Howard Smith describes the birth of documentary films in the 1930s with clips from Victorian and Edwardian films, through the experimental Soviet era to the 129 films produced by the GPO Film Unit in seven years, including Night Mail with poetry by W H Auden and music by Benjamin Britten.


8th January 2018

Indians, Buffaloes and Storms

Toby Faber describes the lives of the explorers who opened up the American West in 19C, through the eyes of the artists who travelled with them. Painters like Alfred Miller, Frederick Church & Albert Bierstadt who have left us with a powerful, if romanticised, record of the arrival of the railroad, the confinement of
the Native Americans and the extermination of the buffalo.

 5th February 2018

Shaken by an Earthquake

Sandy Burnett examines the build-up to “The Rite of Spring” premiere in Paris, taking a look at the original costumes; playing excerpts from Stravinsky’s fascinatingly inventive score; and exploring what divided the opinions of that first-night audience so dramatically. No, nothing could top the riot at the “Rite of Spring” in 1913!

5th March 2018

The Salutation Gardens.

Steve Edney, Head Gardener, details the history of the famous gardens in Sandwich. Designed in 1912 by architect Sir Edwin Lutyens and inspired by his collaborations with Gertrude Jekyll, the gardens are divided into a series of symmetrical “rooms”, each with a different purpose, gathered around a unifying theme.

9th April 2018 -   A "TASTER LECTURE"  when guests  may come for free to experience an evening at our  Society

Holbein in England

Sarah Stopford brings to life this great 16th.C Renaissance artist; born in Germany, Holbein brought the Renaissance from Northern Europe to London. Working in perilous times, he became court painter to King Henry VIII. The faces emerging from his portraits portray with penetrating psychological insight such celebrities as Erasmus, Thomas More and King Henry himself.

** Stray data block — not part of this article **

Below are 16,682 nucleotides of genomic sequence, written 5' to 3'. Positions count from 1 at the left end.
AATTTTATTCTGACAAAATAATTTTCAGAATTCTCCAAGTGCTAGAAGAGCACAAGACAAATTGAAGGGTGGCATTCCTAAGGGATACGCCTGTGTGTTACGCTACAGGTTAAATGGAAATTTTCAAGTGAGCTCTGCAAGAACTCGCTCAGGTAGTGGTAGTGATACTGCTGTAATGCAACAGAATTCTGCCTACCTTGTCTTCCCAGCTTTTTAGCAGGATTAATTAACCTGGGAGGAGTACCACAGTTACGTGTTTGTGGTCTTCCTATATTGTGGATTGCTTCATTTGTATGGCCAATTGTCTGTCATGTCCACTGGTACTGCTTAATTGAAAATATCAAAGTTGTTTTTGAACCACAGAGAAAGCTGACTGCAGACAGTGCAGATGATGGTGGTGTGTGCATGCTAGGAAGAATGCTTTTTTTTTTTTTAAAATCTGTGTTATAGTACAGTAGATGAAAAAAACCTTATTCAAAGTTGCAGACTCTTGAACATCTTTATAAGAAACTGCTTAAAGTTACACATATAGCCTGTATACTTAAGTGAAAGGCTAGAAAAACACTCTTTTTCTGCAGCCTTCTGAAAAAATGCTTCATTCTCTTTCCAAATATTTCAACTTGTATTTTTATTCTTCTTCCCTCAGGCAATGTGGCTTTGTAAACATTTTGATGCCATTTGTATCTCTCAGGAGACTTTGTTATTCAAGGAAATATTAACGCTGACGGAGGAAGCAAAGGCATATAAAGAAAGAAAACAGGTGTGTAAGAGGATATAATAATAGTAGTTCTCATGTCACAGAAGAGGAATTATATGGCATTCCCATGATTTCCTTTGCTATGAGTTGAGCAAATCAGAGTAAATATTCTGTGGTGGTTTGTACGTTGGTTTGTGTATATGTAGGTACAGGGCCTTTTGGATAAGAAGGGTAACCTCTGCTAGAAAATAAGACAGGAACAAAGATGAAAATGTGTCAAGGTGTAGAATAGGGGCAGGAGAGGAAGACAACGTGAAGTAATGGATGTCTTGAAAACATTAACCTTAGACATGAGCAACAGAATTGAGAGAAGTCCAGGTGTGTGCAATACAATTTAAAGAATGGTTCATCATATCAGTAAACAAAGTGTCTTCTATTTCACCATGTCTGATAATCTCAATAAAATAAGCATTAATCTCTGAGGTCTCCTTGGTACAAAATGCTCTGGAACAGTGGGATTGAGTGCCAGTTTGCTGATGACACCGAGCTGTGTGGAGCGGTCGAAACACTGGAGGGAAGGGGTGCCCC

14th May 2018

The Life of Oscar Nemon

Aurelia Young describes the life and works of her father, the sculptor whose statue of Churchill stands in Parliament Square. He also sculpted the Queen, royalty, politicians soldiers and an early statue of Sigmund Freud, now in Hampstead.

 4th June 2018

Amadeo Modigliani & Bohemian Paris

Julian Halsby discusses the short life of one of the most popular artists of the 20C, looking at his life in Paris from 1906 to his death in 1920. He was at the centre of Bohemian Paris and a close friend of Utrillo, Picasso, Max Jacob, Kisling, and Soutine. He describes Modigliani’s haunting portraits and sensual nudes while exploring the Bohemian life of Montmartre.

Friday 6th July


As Good as Gold Alexandra Epps describes the story of gold and its significance and symbolism within the history of art.

3rd September 2018

The Seine Estuary – River of Light capturing the 19C Imagination

Carole Petipher looks at the host of artists who flocked to the picturesque harbour of Honfleur and its surroundings to capture, in Baudelaire’s words:”This green and rose vastness which goes to my head like an intoxicating drink”.

1st October 2018

The Bayeux Tapestry – created in Canterbury for the Earl of Kent

Nicholas Reed’s surprising title follows the evidence that the tapestry was commissioned by William the Conqueror’s brother Odo, both Earl of Kent and Bishop of Bayeux. His talk includes reproductions of the tapestry and details from manuscripts in Canterbury.

5th November 2018 – AGM 7.15pm

Oh yes it is; Oh no it isn’t - the unresolved questions of authenticity

David Philips looks in detail at the human stories and the evidence pro and con in some notoriously undecided disputes, including the Turin shroud and the Getty Museum’s Kouros.

3rd December 2018

Jane Austen’s Christmas – the festive season in Georgian England

Claire Walsh looks at Christmas before the Victorians reinvented it, when the emphasis was on gentility, tradition and sociability with no Christmas trees or Father Christmas. Taken from Jane Austen’s novels, she describes the balls, parties, dinners, games, traditions and celebrations that filled the festive season.

7th January 2019

Architecture Now!

Anthea Streeter examines several examples of recent new buildings designed by British architects at home and abroad, including Thomas Heatherwick’s unusual design for the Hive Building in Singapore. The lecture is designed to give members an updated framework to which they can refer when considering modern architecture.